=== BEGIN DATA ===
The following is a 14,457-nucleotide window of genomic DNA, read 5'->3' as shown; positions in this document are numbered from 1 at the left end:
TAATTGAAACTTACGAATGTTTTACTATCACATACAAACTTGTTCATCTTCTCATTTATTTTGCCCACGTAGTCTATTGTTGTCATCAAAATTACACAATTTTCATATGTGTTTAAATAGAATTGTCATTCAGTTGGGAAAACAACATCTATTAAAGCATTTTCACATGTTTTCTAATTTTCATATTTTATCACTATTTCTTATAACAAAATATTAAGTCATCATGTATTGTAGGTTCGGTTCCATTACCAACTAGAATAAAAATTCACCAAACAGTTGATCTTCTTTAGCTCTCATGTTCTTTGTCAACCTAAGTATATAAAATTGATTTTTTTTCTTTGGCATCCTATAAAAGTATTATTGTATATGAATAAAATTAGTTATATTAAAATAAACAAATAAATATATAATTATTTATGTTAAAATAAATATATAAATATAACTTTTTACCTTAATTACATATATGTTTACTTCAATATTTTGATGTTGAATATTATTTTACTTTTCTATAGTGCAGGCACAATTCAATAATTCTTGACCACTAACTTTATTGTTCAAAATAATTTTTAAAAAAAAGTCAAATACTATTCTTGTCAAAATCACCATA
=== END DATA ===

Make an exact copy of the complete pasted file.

The following is a 14,457-nucleotide window of genomic DNA, read 5'->3' as shown; positions in this document are numbered from 1 at the left end:
TAATTGAAACTTACGAATGTTTTACTATCACATACAAACTTGTTCATCTTCTCATTTATTTTGCCCACGTAGTCTATTGTTGTCATCAAAATTACACAATTTTCATATGTGTTTAAATAGAATTGTCATTCAGTTGGGAAAACAACATCTATTAAAGCATTTTCACATGTTTTCTAATTTTCATATTTTATCACTATTTCTTATAACAAAATATTAAGTCATCATGTATTGTAGGTTCGGTTCCATTACCAACTAGAATAAAAATTCACCAAACAGTTGATCTTCTTTAGCTCTCATGTTCTTTGTCAACCTAAGTATATAAAATTGATTTTTTTTCTTTGGCATCCTATAAAAGTATTATTGTATATGAATAAAATTAGTTATATTAAAATAAACAAATAAATATATAATTATTTATGTTAAAATAAATATATAAATATAACTTTTTACCTTAATTACATATATGTTTACTTCAATATTTTGATGTTGAATATTATTTTACTTTTCTATAGTGCAGGCACAATTCAATAATTCTTGACCACTAACTTTATTGTTCAAAATAATTTTTAAAAAAAAGTCAAATACTATTCTTGTCAAAATCACCATA